Nanolaminate composite materials consist of alternating layers of materials at the nanoscale (≤100 nm). Due to the nanometer scale thickness of their layers, these materials display unique and tailorable properties. This enables us to alter both mechanical attributes such as strength and wear properties, as well as functional characteristics such as biocompatibility, optical, and electronic properties. This dissertation focuses on understanding the mechanical behavior of the Al-SiC system. From a practical perspective, these materials exhibit a combination of high toughness and strength which is attractive for many applications. Scientifically, these materials are interesting due to the large elastic modulus mismatch between the layers. This, paired with the small layer thickness, allows a unique opportunity for scientists to study the plastic deformation of metals under extreme amounts of constraint.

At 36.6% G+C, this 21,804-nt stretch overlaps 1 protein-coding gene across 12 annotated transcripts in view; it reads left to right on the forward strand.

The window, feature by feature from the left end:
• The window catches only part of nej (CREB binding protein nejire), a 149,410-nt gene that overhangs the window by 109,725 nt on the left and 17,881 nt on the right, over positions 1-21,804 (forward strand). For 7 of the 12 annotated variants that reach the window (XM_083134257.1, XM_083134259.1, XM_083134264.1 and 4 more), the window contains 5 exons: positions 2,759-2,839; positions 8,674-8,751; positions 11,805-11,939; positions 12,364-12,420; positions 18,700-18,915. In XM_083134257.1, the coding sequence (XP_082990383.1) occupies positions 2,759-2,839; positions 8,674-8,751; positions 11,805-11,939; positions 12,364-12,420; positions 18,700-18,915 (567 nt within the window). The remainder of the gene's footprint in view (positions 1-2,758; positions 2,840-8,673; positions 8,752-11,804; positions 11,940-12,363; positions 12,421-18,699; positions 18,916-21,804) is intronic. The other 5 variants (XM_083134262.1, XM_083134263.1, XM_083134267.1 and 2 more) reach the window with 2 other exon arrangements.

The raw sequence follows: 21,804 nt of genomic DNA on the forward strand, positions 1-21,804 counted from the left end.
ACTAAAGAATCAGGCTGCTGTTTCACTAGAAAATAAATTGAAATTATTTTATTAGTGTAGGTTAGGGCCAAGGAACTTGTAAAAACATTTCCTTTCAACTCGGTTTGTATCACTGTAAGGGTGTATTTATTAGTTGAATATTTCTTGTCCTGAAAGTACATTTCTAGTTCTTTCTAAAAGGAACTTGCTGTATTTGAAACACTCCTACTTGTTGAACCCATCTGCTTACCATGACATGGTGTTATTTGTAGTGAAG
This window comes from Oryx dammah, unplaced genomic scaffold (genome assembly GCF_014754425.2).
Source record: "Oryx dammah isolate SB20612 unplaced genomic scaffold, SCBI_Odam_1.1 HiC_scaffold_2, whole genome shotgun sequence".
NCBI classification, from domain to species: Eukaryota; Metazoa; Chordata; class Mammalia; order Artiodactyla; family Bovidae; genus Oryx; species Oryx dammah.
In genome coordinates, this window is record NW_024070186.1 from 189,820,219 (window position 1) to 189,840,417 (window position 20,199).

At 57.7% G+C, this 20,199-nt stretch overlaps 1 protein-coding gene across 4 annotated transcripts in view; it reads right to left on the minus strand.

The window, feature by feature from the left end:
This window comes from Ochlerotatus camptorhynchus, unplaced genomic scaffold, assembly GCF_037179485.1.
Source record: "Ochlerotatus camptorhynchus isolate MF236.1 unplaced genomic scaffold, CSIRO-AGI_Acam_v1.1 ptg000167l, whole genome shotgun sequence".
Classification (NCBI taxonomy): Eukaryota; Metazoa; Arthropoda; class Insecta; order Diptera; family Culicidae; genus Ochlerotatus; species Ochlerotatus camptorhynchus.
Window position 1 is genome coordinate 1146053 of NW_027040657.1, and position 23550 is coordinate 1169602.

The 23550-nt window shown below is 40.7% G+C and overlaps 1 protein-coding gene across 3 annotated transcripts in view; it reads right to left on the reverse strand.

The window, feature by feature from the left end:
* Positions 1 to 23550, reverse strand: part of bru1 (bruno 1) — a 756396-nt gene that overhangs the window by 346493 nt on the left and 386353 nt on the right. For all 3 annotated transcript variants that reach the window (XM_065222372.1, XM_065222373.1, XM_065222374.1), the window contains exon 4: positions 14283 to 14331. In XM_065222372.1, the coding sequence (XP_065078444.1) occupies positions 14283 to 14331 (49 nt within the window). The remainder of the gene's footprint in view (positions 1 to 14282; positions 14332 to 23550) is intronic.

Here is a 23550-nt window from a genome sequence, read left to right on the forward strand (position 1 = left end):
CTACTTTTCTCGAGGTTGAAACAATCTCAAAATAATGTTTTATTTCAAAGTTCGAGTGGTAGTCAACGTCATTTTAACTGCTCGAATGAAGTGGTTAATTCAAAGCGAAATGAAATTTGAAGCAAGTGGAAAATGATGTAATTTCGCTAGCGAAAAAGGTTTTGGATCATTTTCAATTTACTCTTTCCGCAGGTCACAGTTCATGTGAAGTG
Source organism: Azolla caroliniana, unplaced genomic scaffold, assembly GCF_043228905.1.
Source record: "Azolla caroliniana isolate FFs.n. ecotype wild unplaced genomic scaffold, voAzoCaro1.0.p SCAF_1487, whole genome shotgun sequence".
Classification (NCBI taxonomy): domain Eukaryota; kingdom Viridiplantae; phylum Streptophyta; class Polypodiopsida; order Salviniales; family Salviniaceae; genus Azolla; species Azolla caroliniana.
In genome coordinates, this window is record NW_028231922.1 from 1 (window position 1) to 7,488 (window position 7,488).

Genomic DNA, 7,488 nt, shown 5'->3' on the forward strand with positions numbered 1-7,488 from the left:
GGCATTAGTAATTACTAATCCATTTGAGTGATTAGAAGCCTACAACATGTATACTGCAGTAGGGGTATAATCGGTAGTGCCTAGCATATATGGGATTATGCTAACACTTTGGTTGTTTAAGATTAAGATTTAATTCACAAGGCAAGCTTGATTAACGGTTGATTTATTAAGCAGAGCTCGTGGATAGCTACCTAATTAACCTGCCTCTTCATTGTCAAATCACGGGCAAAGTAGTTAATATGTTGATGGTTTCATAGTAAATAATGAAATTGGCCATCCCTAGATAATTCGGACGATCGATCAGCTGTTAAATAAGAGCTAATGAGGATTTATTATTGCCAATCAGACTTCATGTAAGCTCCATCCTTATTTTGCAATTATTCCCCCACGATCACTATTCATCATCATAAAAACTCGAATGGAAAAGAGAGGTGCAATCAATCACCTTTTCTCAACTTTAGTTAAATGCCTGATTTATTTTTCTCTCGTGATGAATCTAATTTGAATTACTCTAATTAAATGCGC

Previous studies are limited in scope and a more diverse range of mechanical characterization is required to understand both the advantages and limitations of these materials. One of the major challenges with testing these materials is that they are only able to be made in thicknesses on the order of micrometers so the testing methods are limited to small volume techniques. This work makes use of both microscale testing techniques from the literature as well as novel methodologies. Using these techniques we are able to gain insight into aspects of the material’s mechanical behavior such as the effects of layer orientation, flaw dependent fracture, tension-compression asymmetry, fracture toughness as a function of layer thickness, and shear behavior as a function of layer thickness.